This past week, I attended the Intersolar North America Conference in San Francisco. While smaller than the Solar Power International conference, which is held in October, InterSolar provides a good look at the industry. At the highest level, the solar module manufacturing industry continues to struggle despite record rates of installation. Furthermore, the recently announced anti-dumping tariffs and countervailing duties seem to have provided little help to U.S. based manufacturing.
For example, Abound Solar Inc. filed for bankruptcy, bringing the Obama record to 2 out of 4 (Abound and Solyndra have filed for bankruptcy while SoloPower and 1366 Technologies continue operations). Last October, I wrote about Abound in a review of the module manufacturers that received federal support in the form of loan guarantees. Abound produced Cadmium-Telluride (Cd-Te) modules, which is the same technology as industry pioneer First Solar, Inc. (FSLR). However, the effective space includes all modules regardless of technology. Performance should be evaluated on a cost per kWh of electricity produced. Furthermore, since that time, FSLR's price has dropped about 75%, suggesting a questionable outlook. FSLR now has a market capitalization around $1.2 billion with declining revenue. Its most recent quarterly (Q1 2012) revenue of $497 million is more than 50% below its Q3 2011 quarterly revenue of $1 billion.
The biggest surprise to me at Intersolar was Taiwan Semiconductor Manufacturing Corporation's (TSM) entry into the space. TSM is a $67 billion market capitalization company with $14.1 billion in 2011 revenue, over $4 billion in 2011 net income, and a 3.9% dividend yield (based on the most recent annual dividend of $0.502 and a recent closing price of $12.89). TSM is involved in the design, manufacturing, packaging and selling of semiconductors and other integrated circuit components. TSM has established a CIGS thin film manufacturing facility capable of producing 100 MW per year. However, using a very high price of $0.90 cents per Wp, this would represent just .6% of its annual revenue.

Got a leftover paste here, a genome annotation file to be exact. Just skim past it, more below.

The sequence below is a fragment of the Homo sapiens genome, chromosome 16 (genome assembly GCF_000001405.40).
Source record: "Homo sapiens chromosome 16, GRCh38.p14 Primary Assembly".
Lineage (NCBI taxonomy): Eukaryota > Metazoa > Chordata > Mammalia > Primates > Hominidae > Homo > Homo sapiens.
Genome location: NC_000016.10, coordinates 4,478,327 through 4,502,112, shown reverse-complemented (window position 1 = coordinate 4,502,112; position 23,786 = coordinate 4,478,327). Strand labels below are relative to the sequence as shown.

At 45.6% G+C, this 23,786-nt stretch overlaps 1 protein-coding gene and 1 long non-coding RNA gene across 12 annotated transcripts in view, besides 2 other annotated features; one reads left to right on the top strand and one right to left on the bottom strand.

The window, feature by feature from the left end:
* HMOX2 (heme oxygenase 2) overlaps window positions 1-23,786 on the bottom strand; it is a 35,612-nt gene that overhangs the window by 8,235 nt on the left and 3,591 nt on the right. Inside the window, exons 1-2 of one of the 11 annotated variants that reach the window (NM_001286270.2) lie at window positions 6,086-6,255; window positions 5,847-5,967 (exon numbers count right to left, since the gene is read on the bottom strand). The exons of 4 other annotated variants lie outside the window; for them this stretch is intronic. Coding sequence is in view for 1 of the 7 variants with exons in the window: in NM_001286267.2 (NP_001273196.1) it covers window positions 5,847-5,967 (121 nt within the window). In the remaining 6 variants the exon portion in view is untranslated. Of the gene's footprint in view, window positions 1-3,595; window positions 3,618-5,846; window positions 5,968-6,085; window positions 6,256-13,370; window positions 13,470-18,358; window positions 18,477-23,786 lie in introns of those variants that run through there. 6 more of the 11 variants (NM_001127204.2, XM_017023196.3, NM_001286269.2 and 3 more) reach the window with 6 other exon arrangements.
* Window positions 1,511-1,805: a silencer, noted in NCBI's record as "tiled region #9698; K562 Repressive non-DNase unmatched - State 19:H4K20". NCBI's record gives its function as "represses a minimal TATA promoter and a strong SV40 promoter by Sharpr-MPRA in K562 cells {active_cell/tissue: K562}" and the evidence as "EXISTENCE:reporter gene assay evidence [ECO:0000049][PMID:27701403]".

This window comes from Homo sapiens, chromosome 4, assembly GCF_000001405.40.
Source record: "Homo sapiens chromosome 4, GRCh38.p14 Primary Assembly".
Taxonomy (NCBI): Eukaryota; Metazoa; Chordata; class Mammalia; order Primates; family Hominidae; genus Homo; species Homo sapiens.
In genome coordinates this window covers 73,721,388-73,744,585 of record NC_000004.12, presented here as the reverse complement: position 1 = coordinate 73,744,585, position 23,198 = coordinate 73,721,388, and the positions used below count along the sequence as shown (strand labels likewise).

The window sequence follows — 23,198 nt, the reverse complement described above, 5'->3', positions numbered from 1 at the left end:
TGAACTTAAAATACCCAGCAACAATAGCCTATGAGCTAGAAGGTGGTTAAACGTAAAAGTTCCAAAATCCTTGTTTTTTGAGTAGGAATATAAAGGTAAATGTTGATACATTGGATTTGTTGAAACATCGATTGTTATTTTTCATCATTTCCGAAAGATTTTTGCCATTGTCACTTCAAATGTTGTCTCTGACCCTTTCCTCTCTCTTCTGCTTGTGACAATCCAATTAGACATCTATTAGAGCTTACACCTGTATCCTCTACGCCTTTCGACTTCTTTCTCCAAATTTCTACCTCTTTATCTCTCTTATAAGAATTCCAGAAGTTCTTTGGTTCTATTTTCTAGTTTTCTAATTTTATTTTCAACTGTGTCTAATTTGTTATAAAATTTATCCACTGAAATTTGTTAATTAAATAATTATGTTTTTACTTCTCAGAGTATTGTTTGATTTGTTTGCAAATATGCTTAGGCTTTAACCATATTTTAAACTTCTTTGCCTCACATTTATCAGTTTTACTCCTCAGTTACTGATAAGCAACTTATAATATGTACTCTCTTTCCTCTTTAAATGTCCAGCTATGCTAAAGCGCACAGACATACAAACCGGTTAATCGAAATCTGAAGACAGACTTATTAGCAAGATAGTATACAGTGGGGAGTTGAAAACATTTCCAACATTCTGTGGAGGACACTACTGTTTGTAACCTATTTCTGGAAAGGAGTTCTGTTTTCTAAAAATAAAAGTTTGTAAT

In contrast, General Electric (GE) has announced that it will indefinitely delay construction of its proposed Colorado 400 MW Cd-Te module manufacturing facility. This is most likely a comment on the overall industry but might also be a more focused comment on the long-term viability of Cd-Te technology, especially in light of Abound's recent bankruptcy. The rapid decline in crystalline prices is creating significant challenges for all thin film technologies ranging from Cd-Te to CIGS to amorphous silicon.
The other major surprise for me at Intersolar was the continued presence of an enormous number of module manufacturers. I encountered several companies that were new to me, including Talesun with over 1 GW of capacity and smaller manufacturers Sunowe and Winaico. These companies join the ranks that include established companies like Suntech Power Holdings Co. (STP), LDK, Yingli Green Energy Holding Co. Ltd. (YGE), Trina Solar Ltd. (TSL) and JA Solar Holdings (JASO). All of these companies have market capitalizations below $500 million, less than half of FSLR's. Furthermore, there are still well over 100 module manufacturers in the world. Their combined capacity is still substantially more than market demand.
So what are the investing conclusions from this?
It is quite clear that TSM is simply placing an exploratory bet on solar. With declining prices, solar is rapidly approaching grid parity and has already achieved it in numerous locations. However, it remains to be seen if module manufacturers can actually profit from this trend. TSM's activities in solar should have limited effect on its overall financials, but may position it for the future. TSM and GE's behavior has not had an impact on their performance.
In addition, Cd-Te seems to be losing ground against crystalline technologies, which are rapidly dropping in price. This suggests that FSLR, despite its large market share and relatively high market capitalization, is a possible short candidate. Given its very high short ratio, this is a widely held view. The obvious risk is that there might be a short squeeze.
Disclaimer: This article is for informational and educational purposes only and shall not be construed to constitute investment advice. Nothing contained herein shall constitute a solicitation, recommendation or endorsement to buy or sell any security.